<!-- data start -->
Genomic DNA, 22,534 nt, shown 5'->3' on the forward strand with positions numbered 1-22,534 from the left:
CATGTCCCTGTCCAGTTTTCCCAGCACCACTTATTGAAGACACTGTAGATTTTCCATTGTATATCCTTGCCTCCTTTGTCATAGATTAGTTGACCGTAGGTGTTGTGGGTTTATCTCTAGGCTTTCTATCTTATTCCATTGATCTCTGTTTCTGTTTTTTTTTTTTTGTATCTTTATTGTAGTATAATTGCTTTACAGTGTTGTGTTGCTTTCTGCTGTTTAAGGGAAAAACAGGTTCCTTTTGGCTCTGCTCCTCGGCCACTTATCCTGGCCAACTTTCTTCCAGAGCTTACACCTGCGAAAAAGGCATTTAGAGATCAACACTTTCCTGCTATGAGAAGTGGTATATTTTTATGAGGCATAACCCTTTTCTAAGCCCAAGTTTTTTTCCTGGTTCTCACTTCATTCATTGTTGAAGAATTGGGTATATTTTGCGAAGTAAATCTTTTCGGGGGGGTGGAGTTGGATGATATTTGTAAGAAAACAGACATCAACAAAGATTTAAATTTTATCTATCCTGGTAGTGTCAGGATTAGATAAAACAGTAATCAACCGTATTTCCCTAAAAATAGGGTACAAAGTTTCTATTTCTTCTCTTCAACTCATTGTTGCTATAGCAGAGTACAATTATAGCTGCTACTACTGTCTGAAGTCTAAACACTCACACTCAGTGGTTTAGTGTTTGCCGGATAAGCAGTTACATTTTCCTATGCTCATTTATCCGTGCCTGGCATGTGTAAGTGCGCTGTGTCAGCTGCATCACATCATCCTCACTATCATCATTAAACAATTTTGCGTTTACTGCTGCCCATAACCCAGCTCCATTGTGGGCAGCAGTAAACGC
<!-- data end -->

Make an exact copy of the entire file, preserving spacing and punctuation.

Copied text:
Genomic DNA, 22,534 nt, shown 5'->3' on the forward strand with positions numbered 1-22,534 from the left:
CATGTCCCTGTCCAGTTTTCCCAGCACCACTTATTGAAGACACTGTAGATTTTCCATTGTATATCCTTGCCTCCTTTGTCATAGATTAGTTGACCGTAGGTGTTGTGGGTTTATCTCTAGGCTTTCTATCTTATTCCATTGATCTCTGTTTCTGTTTTTTTTTTTTTGTATCTTTATTGTAGTATAATTGCTTTACAGTGTTGTGTTGCTTTCTGCTGTTTAAGGGAAAAACAGGTTCCTTTTGGCTCTGCTCCTCGGCCACTTATCCTGGCCAACTTTCTTCCAGAGCTTACACCTGCGAAAAAGGCATTTAGAGATCAACACTTTCCTGCTATGAGAAGTGGTATATTTTTATGAGGCATAACCCTTTTCTAAGCCCAAGTTTTTTTCCTGGTTCTCACTTCATTCATTGTTGAAGAATTGGGTATATTTTGCGAAGTAAATCTTTTCGGGGGGGTGGAGTTGGATGATATTTGTAAGAAAACAGACATCAACAAAGATTTAAATTTTATCTATCCTGGTAGTGTCAGGATTAGATAAAACAGTAATCAACCGTATTTCCCTAAAAATAGGGTACAAAGTTTCTATTTCTTCTCTTCAACTCATTGTTGCTATAGCAGAGTACAATTATAGCTGCTACTACTGTCTGAAGTCTAAACACTCACACTCAGTGGTTTAGTGTTTGCCGGATAAGCAGTTACATTTTCCTATGCTCATTTATCCGTGCCTGGCATGTGTAAGTGCGCTGTGTCAGCTGCATCACATCATCCTCACTATCATCATTAAACAATTTTGCGTTTACTGCTGCCCATAACCCAGCTCCATTGTGGGCAGCAGTAAACGC